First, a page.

The light will tailstand, but I wouldn’t really rely on that much.

The clip isn’t reversible, so this can’t be a hatlight.

Power and Runtime

As stated, the battery is an internal lipo.  It’s technically built in, but the J-type connector can be seen through the body.  However if you replace the battery with one from RovyVon, you’ll be replacing the entire guts of the body.

Here’s a couple of runtimes on the highest main modes.  As you can see, unlike the plastic A28, the output is stable for much longer (1.5 minutes at least) but is still lower than the rated 700 lumens.

Hard to say if there’s LVP but the stepdowns mean you’ll definitely notice when the battery is low.  That said, I’m fairly sure lipos are more resilient (or at least safer) when discharge is low.

High looks about the same, and steps down in the same way.  The stepdown happens later here, so High actually ends up with a higher output rating at 30s, than Turbo.

Of course there’s also built in charging, via micro-USB on the tail.  There’s a press-in cover, which fits securely.  Every time I tried to open this I picked at the wrong end – so just be sure which side to try to snag.  (The tab is very clear to my eye.)

A little less consistent charging here than with the A28, but still fine.  Around 2C on average, which is ok for a LiPo.

Modes and Currents

Mode Mode Claimed Output (lm) Claimed Runtime Measured Lumens Tailcap Amps
Turbo 700 1.5m/80m 586
High 450 1.5m/130m 366
Medium 120 150m 123
Low 30 9.5h 31
Moonlight 0.5 72h

Pulse Width Modulation

There’s some PWM around the modes, but it’s very fast and not really noticeable.

For reference, here’s a baseline shot, with all the room lights off and almost nothing hitting the sensor.  And here’s the worst PWM light I have ever owned.  Also one of the very first lights I ordered directly from China!

User Interface and Operation

The button is a side switch, just below the head.  It’s a metal-cover e-switch.  The metal button has a metal surround, which both gives a place to find with your finger, and helps prevent accidental presses.

Here’s a UI table!  This light represents the new UI, which has moonlight only from 4 clicks.  But hey at least it’s present.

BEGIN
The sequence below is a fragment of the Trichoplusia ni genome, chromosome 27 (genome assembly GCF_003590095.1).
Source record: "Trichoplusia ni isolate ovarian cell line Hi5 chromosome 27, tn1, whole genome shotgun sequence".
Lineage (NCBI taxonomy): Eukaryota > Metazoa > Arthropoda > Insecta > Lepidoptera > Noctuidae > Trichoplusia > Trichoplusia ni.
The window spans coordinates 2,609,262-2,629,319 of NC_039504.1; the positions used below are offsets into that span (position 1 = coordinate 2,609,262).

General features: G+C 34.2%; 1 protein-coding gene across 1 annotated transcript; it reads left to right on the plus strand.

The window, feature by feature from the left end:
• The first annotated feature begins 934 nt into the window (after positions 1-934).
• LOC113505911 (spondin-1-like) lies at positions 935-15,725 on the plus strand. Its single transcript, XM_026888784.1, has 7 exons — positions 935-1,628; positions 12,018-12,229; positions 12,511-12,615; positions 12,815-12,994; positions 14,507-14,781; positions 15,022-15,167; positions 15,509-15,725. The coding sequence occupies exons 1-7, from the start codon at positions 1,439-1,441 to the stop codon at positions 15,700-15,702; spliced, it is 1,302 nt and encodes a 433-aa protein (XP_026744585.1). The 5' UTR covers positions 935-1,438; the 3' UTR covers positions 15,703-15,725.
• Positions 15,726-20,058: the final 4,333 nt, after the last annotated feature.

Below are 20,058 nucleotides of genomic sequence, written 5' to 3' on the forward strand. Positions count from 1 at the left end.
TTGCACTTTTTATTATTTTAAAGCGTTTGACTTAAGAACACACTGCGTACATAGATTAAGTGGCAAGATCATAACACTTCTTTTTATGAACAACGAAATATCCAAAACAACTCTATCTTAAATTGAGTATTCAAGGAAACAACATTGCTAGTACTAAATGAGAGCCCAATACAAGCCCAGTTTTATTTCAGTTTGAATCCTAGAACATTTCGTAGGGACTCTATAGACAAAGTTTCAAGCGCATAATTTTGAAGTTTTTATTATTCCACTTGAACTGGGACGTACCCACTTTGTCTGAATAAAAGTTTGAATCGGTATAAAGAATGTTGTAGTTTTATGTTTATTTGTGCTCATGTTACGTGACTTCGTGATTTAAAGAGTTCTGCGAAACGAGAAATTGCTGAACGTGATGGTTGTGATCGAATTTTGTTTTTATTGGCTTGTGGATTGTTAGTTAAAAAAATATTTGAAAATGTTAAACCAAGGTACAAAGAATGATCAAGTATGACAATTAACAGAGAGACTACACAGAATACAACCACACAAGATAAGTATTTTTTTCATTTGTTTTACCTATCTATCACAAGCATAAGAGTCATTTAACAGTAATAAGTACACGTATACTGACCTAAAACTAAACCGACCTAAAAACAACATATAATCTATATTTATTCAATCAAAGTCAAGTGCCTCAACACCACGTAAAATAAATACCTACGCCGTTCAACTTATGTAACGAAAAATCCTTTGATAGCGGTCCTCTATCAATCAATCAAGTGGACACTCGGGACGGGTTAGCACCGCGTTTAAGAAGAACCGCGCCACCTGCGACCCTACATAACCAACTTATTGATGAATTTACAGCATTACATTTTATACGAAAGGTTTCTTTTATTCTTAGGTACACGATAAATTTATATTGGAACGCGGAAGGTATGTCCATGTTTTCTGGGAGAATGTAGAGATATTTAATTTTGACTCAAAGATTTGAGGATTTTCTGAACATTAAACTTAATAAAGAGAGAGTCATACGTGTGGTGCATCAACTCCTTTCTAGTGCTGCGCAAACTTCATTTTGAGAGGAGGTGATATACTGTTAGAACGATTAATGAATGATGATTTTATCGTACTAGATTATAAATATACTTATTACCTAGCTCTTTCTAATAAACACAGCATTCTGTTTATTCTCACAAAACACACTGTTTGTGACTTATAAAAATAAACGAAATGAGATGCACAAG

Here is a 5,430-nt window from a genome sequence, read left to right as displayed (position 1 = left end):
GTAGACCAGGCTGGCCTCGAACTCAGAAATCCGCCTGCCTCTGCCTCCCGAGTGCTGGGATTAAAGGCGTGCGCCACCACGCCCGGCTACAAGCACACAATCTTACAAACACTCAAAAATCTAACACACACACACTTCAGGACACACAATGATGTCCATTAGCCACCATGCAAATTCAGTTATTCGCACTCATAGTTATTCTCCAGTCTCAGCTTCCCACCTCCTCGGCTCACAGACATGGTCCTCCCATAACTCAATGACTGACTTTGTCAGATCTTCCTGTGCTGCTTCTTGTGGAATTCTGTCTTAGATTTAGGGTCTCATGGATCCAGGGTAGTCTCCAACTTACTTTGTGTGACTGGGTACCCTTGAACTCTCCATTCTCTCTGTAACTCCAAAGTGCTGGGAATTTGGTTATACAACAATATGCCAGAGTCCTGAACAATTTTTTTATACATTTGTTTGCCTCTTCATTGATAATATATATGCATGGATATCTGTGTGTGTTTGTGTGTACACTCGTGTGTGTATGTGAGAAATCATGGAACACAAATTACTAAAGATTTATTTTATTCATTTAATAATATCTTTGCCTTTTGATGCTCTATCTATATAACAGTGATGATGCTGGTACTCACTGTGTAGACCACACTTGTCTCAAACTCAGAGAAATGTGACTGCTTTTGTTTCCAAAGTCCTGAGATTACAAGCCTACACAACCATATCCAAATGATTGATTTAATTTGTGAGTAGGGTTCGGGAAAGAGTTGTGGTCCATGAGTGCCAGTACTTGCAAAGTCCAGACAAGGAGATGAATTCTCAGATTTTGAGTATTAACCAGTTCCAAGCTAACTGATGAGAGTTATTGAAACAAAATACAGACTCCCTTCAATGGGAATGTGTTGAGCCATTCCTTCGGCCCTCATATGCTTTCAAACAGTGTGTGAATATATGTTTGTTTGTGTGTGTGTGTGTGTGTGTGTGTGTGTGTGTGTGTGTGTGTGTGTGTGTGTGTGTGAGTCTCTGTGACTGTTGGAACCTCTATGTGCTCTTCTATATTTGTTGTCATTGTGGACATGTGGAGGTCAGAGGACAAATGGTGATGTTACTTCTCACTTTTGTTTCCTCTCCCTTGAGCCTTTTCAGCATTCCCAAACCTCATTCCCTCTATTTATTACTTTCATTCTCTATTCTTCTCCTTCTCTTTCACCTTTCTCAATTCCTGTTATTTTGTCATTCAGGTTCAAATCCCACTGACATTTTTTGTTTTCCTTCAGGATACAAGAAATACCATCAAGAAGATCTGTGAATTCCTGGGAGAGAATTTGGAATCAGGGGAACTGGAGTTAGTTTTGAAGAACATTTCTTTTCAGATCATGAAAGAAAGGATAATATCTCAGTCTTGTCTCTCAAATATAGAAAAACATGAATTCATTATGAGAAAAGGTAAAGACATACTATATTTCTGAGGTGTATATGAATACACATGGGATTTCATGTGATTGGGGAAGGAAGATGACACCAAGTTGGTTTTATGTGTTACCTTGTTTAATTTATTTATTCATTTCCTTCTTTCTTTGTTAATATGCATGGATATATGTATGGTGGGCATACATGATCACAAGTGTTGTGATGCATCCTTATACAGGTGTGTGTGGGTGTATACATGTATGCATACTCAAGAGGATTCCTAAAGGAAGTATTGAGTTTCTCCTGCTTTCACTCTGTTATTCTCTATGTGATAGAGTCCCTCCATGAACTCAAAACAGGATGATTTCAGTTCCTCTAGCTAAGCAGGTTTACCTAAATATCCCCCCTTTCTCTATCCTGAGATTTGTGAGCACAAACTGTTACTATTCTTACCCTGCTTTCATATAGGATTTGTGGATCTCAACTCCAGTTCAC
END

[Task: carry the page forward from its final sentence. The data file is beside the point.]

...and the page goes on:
State Action Result
Off Click No action
Off Hold Momentary Turbo
Off Double Click On (Memorized Mode**)
On Click Mode advance
On Hold Off
Off Click 4x Moonlight
On >3m Click Off
Off Click 3x SOS
SOS Click Strobe advance (SOS, Strobe)

** The mode is memorized after being on for >3m

LED and Beam

The emitter of choice is the Nichia 219c, which is High CRI (90+).  The other option is a Cree XP-L.  The emitter is under a TIR optic, which I think has seen some changes since the A23 review – see the beamshots of the two for comparison purposes.  A23 beamshot link.  I think this optic might even be a bit different from the A28 optic too.

These beamshots are always with the following settings:  f8, ISO100, 0.3s shutter, and manual 5000K exposure.

Moonlight isn’t pictured here… I forgot how to get to it, and forgot it was there.  I’ll try to add that back in.  (But since I only owe this Fun Fund Friday review to myself….. ahem….)

Tint vs BLF-348 (Killzone 219b version)

I compare everything to the Killzone 219b BLF-348, because it’s inexpensive and has the best tint!


What I like

  • The brass is great
  • Has a good weight but small size.  feels important.
  • Tritium slots.  Haven’t added them yet but might just be my first.
  • I just like the build overall.  Not flashlighty but it scratches that itch somehow

What I don’t like

  • UI Ambiguity among all the models


  • This light was provided by me for review. I was not paid to write this review.